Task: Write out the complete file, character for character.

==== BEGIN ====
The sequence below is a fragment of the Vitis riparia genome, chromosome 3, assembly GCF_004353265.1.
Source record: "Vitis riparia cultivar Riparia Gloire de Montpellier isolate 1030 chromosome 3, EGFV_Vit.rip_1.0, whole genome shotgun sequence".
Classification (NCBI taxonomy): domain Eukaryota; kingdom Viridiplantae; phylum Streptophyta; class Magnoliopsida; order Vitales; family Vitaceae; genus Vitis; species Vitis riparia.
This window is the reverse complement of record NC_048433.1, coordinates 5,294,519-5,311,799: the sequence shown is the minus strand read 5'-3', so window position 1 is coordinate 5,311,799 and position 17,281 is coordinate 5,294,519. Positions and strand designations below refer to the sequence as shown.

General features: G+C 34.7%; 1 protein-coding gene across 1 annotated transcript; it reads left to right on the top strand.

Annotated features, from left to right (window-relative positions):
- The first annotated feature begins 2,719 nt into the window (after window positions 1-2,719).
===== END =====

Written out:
The sequence below is a fragment of the Vitis riparia genome, chromosome 3, assembly GCF_004353265.1.
Source record: "Vitis riparia cultivar Riparia Gloire de Montpellier isolate 1030 chromosome 3, EGFV_Vit.rip_1.0, whole genome shotgun sequence".
Classification (NCBI taxonomy): domain Eukaryota; kingdom Viridiplantae; phylum Streptophyta; class Magnoliopsida; order Vitales; family Vitaceae; genus Vitis; species Vitis riparia.
This window is the reverse complement of record NC_048433.1, coordinates 5,294,519-5,311,799: the sequence shown is the minus strand read 5'-3', so window position 1 is coordinate 5,311,799 and position 17,281 is coordinate 5,294,519. Positions and strand designations below refer to the sequence as shown.

General features: G+C 34.7%; 1 protein-coding gene across 1 annotated transcript; it reads left to right on the top strand.

Annotated features, from left to right (window-relative positions):
- The first annotated feature begins 2,719 nt into the window (after window positions 1-2,719).